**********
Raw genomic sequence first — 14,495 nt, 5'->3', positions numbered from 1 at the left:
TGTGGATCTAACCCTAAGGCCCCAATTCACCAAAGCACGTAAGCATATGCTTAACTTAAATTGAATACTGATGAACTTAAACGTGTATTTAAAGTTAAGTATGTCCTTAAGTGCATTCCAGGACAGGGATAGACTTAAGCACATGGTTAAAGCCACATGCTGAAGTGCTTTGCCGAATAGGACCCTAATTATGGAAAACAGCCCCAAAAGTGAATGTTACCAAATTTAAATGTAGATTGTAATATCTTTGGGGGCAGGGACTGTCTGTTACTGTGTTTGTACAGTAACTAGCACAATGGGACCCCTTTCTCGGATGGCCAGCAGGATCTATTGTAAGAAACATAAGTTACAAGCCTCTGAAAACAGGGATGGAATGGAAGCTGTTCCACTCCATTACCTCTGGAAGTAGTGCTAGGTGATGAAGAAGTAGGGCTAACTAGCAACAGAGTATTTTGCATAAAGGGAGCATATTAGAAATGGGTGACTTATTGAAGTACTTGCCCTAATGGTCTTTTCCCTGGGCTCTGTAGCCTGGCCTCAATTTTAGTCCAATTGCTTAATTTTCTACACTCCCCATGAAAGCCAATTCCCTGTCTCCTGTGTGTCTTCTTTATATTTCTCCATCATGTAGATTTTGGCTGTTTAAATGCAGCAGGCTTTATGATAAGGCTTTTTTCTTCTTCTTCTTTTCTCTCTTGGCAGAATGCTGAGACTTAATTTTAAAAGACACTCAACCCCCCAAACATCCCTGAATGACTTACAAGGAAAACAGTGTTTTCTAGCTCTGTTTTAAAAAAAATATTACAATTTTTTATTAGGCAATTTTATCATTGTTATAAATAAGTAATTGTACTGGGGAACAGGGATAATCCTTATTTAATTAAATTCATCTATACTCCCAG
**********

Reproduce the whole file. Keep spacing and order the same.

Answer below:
Raw genomic sequence first — 14,495 nt, 5'->3', positions numbered from 1 at the left:
TGTGGATCTAACCCTAAGGCCCCAATTCACCAAAGCACGTAAGCATATGCTTAACTTAAATTGAATACTGATGAACTTAAACGTGTATTTAAAGTTAAGTATGTCCTTAAGTGCATTCCAGGACAGGGATAGACTTAAGCACATGGTTAAAGCCACATGCTGAAGTGCTTTGCCGAATAGGACCCTAATTATGGAAAACAGCCCCAAAAGTGAATGTTACCAAATTTAAATGTAGATTGTAATATCTTTGGGGGCAGGGACTGTCTGTTACTGTGTTTGTACAGTAACTAGCACAATGGGACCCCTTTCTCGGATGGCCAGCAGGATCTATTGTAAGAAACATAAGTTACAAGCCTCTGAAAACAGGGATGGAATGGAAGCTGTTCCACTCCATTACCTCTGGAAGTAGTGCTAGGTGATGAAGAAGTAGGGCTAACTAGCAACAGAGTATTTTGCATAAAGGGAGCATATTAGAAATGGGTGACTTATTGAAGTACTTGCCCTAATGGTCTTTTCCCTGGGCTCTGTAGCCTGGCCTCAATTTTAGTCCAATTGCTTAATTTTCTACACTCCCCATGAAAGCCAATTCCCTGTCTCCTGTGTGTCTTCTTTATATTTCTCCATCATGTAGATTTTGGCTGTTTAAATGCAGCAGGCTTTATGATAAGGCTTTTTTCTTCTTCTTCTTTTCTCTCTTGGCAGAATGCTGAGACTTAATTTTAAAAGACACTCAACCCCCCAAACATCCCTGAATGACTTACAAGGAAAACAGTGTTTTCTAGCTCTGTTTTAAAAAAAATATTACAATTTTTTATTAGGCAATTTTATCATTGTTATAAATAAGTAATTGTACTGGGGAACAGGGATAATCCTTATTTAATTAAATTCATCTATACTCCCAG